When thinking of the Denver Broncos’ most irreplaceable performer, there is no way to get creative.
The answer to this question as obvious as saying that the sky is blue. Sure, left tackle Ryan Clady brings tremendous blocking ability. Yes, Denver will hurt without linebacker Von Miller’s vaunted pass rush for four games. Quarterback Peyton Manning, however, is everything to this franchise.
Coming off of a potentially career-threatening neck injury last season, this future Hall-of-Famer passed for 37 touchdowns against only 11 interceptions. 2012, of course, was Manning’s first campaign in Denver after playing his first 14 years as a member of the Indianapolis Colts.
The Broncos went 13-3 with him under center. Although they finished previously as AFC West champions a year prior, it was very different this time. Tim Tebow’s defense had to play almost perfect football to keep scores low. His offensive line also spent much time run blocking until Tebow could reel off some passes in the fourth quarter. Manning provided the luxury of a conventional drop back passer who does not rely on gimmick offenses.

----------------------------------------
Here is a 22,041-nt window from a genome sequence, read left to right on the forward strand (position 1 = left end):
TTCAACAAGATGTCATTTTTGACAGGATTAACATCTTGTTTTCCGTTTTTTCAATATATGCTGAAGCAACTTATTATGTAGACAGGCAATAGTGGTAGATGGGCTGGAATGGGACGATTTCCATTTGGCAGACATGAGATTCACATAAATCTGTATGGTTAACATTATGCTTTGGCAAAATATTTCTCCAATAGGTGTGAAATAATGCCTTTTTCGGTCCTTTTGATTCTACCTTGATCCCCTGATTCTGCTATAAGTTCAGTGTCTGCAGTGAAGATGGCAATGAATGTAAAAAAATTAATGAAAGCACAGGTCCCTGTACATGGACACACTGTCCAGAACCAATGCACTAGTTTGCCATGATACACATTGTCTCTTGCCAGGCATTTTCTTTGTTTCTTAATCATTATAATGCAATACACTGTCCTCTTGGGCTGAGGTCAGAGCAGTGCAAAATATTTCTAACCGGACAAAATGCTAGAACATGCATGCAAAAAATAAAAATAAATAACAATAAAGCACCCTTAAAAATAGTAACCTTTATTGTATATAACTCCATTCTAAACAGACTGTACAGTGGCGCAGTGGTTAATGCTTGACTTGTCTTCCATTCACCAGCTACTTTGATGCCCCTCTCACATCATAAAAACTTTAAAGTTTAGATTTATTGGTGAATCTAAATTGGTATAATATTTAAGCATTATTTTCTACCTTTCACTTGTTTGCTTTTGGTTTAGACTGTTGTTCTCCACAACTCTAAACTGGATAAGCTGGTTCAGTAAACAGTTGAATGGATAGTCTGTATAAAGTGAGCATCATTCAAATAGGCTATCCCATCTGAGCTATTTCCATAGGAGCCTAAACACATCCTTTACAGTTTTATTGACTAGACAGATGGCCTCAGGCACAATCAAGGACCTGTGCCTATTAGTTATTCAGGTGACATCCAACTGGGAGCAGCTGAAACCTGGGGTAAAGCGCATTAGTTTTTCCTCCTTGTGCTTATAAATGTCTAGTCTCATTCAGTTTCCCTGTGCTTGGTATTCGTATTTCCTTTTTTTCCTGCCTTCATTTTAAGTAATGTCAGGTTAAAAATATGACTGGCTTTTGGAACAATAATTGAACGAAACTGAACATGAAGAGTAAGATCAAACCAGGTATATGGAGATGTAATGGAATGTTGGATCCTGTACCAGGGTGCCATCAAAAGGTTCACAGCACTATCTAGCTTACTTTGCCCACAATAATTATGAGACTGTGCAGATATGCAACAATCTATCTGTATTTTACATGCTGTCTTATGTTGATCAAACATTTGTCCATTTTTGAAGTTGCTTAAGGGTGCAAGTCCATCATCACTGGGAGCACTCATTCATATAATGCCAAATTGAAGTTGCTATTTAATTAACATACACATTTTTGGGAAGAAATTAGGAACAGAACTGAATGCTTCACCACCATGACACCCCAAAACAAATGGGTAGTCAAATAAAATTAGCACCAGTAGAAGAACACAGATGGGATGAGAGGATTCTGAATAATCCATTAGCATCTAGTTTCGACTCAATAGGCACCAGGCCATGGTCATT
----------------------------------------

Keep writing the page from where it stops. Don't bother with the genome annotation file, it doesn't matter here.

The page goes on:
Despite having a rocket arm, though, Manning also does subtle things.
Perhaps no one in NFL history has used the pre-snap audible better. While screaming out phrases like “Omaha” in the process of making gestures may confuse fans, it also does the same to opponents. His command and understanding of where teammates are at all times makes him worthy of ESPN analyst Jon Gruden’s “Sheriff” nickname.
Running a fast-paced attack as Denver plans to do is also an approach where this player excels. Indianapolis saw firsthand what happens Manning goes down.
As they do not have much depth at the position, the Broncos would be devastated to rely on them in the present. Receivers Demaryius Thomas and Eric Decker thrived with Manning. An offseason addition of Wes Welker will make their passing game even more dynamic. As long as the 12-time Pro Bowl signal-caller stays healthy, Denver should contend for a fourth Super Bowl title.